Prominent Conservatives have criticised Boris Johnson for comparing Theresa May’s Brexit strategy to wrapping a “suicide vest” around Britain and handing the detonator to Brussels.
Several MPs have accused the former foreign secretary of going too far in his comments, which were made in an article for a Sunday newspaper.
Home Secretary Sajid Javid told the BBC’s Andrew Marr Show: “I think there are much better ways to articulate your differences.
“It’s a reminder for all of us in public policy, whichever party we represent, to use measured language because I think that’s what the public want to see.”
Amid growing speculation that Mr Johnson is angling to replace Theresa May in Number 10, Mr Javid added: “The Conservative Party is not looking for a new leader because we are lucky to have a very good leader. She is also the prime minister of this country and is doing a great job.”
In The Mail on Sunday, Mr Johnson once again attacked Mrs May’s so-called Chequers plan, writing: “We look like a seven-stone weakling being comically bent out of shape by a 500lb gorilla.
“And the reason is simple: Northern Ireland, and the insanity of the so-called ‘backstop’. We have opened ourselves to perpetual political blackmail.
“We have wrapped a suicide vest around the British constitution – and handed the detonator to Michel Barnier.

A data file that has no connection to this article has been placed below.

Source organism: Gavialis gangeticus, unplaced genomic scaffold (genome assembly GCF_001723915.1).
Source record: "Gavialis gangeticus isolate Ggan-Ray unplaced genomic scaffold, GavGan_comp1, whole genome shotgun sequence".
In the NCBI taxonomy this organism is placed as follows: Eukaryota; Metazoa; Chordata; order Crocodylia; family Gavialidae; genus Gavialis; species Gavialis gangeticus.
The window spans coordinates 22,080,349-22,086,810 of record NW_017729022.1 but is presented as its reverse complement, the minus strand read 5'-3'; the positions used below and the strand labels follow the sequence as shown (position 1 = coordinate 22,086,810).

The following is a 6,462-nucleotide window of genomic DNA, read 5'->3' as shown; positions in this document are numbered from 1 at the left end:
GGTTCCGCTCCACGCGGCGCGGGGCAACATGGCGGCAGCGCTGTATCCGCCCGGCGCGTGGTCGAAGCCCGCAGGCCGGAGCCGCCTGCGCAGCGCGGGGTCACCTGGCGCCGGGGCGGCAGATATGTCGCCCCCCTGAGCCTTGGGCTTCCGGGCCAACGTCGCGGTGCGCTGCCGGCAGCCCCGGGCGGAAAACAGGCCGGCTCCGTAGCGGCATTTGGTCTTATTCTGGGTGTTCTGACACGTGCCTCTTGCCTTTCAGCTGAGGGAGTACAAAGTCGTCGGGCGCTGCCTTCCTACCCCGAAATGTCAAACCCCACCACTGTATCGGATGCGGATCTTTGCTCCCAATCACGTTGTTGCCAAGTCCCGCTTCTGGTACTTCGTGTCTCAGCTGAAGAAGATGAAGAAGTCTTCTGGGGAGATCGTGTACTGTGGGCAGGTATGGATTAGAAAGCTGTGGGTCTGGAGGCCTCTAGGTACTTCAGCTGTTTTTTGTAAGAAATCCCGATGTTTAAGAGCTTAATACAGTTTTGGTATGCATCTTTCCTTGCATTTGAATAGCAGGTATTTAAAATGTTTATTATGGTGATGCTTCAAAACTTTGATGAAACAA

“We have given him a jemmy with which Brussels can choose – at any time – to crack apart the Union between Great Britain and Northern Ireland.”
Foreign Office minister Sir Alan Duncan, Mr Johnson’s former deputy, wrote on Twitter: “For Boris to say that the PM’s view is like that of a suicide bomber is too much.
“This marks one of the most disgusting moments in modern British politics. I’m sorry, but this is the political end of Boris Johnson. If it isn’t now, I will make sure it is later.”
And Tom Tugendhat, the Tory chair of the foreign affairs select committee, said: “A suicide bomber murdered many in the courtyard of my office in Helmand.
“The carnage was disgusting, limbs and flesh hanging from trees and bushes. Brave men who stopped him killing me and others died In horrific pain. Some need to grow up. Comparing the PM to that isn’t funny.”
James Brokenshire, appearing on Sky’s Sophy Ridge on Sunday programme, also criticised Mr Johnson’s remarks – but said the government should be moving forward.
He said: “Boris has obviously expressed his views… I think he’s wrong on that. I think the tone that he’s used isn’t right and I think we just need to be very focused, all actually moving forward with the Chequers plan.”
Labour’s education spokeswoman Angela Rayner said Mr Johnson’s comments showed the state that the Tories were in.
She said: “Tory leadership battle has not yet officially started and they are already using analogies such as ‘suicide vests’ to slur one side against the other. The other side is reported to have a ‘dirty dossier’ on Boris Johnson. Truly awful stuff in our politics.”
Meanwhile, the head of the TUC has called for the public to have a say on the terms of the Brexit deal through a “popular vote” – warning that time is running out to avoid the UK “crashing out” of the EU.
The union’s general secretary, Frances O’Grady, told the Andrew Marr Show: “That would be an absolute disaster for the people we represent. If we don’t get a deal that working people need, the TUC will be throwing its full weight behind a campaign for a popular vote so that people have a say.”